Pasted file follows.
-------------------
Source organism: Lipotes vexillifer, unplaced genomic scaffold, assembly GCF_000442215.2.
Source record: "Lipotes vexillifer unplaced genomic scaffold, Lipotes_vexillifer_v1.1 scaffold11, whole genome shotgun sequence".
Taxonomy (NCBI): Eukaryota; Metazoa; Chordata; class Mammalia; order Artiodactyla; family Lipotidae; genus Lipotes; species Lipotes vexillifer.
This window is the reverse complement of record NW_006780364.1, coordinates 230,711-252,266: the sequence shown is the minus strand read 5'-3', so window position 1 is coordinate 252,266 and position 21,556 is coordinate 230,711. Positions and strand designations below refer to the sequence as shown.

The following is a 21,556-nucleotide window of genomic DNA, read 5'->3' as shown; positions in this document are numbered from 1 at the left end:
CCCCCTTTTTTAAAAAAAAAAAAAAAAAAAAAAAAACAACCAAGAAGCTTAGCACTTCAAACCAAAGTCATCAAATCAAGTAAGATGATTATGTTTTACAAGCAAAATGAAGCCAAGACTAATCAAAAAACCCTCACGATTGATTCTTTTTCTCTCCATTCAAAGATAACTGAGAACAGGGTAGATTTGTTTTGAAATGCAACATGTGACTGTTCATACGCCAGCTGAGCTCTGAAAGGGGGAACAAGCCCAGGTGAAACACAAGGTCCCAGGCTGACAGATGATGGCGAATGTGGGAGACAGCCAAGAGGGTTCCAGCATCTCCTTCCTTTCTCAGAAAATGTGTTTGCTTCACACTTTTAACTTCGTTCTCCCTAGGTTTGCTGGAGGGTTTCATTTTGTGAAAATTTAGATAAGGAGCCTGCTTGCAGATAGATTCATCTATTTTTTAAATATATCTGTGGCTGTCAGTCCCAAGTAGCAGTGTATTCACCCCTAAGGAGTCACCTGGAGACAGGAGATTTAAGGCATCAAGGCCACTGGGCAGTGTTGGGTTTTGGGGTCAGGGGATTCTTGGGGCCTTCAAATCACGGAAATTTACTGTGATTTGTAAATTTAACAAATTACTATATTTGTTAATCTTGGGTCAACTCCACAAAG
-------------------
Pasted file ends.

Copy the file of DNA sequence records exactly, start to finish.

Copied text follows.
Source organism: Lipotes vexillifer, unplaced genomic scaffold, assembly GCF_000442215.2.
Source record: "Lipotes vexillifer unplaced genomic scaffold, Lipotes_vexillifer_v1.1 scaffold11, whole genome shotgun sequence".
Taxonomy (NCBI): Eukaryota; Metazoa; Chordata; class Mammalia; order Artiodactyla; family Lipotidae; genus Lipotes; species Lipotes vexillifer.
This window is the reverse complement of record NW_006780364.1, coordinates 230,711-252,266: the sequence shown is the minus strand read 5'-3', so window position 1 is coordinate 252,266 and position 21,556 is coordinate 230,711. Positions and strand designations below refer to the sequence as shown.

The following is a 21,556-nucleotide window of genomic DNA, read 5'->3' as shown; positions in this document are numbered from 1 at the left end:
CCCCCTTTTTTAAAAAAAAAAAAAAAAAAAAAAAAACAACCAAGAAGCTTAGCACTTCAAACCAAAGTCATCAAATCAAGTAAGATGATTATGTTTTACAAGCAAAATGAAGCCAAGACTAATCAAAAAACCCTCACGATTGATTCTTTTTCTCTCCATTCAAAGATAACTGAGAACAGGGTAGATTTGTTTTGAAATGCAACATGTGACTGTTCATACGCCAGCTGAGCTCTGAAAGGGGGAACAAGCCCAGGTGAAACACAAGGTCCCAGGCTGACAGATGATGGCGAATGTGGGAGACAGCCAAGAGGGTTCCAGCATCTCCTTCCTTTCTCAGAAAATGTGTTTGCTTCACACTTTTAACTTCGTTCTCCCTAGGTTTGCTGGAGGGTTTCATTTTGTGAAAATTTAGATAAGGAGCCTGCTTGCAGATAGATTCATCTATTTTTTAAATATATCTGTGGCTGTCAGTCCCAAGTAGCAGTGTATTCACCCCTAAGGAGTCACCTGGAGACAGGAGATTTAAGGCATCAAGGCCACTGGGCAGTGTTGGGTTTTGGGGTCAGGGGATTCTTGGGGCCTTCAAATCACGGAAATTTACTGTGATTTGTAAATTTAACAAATTACTATATTTGTTAATCTTGGGTCAACTCCACAAAG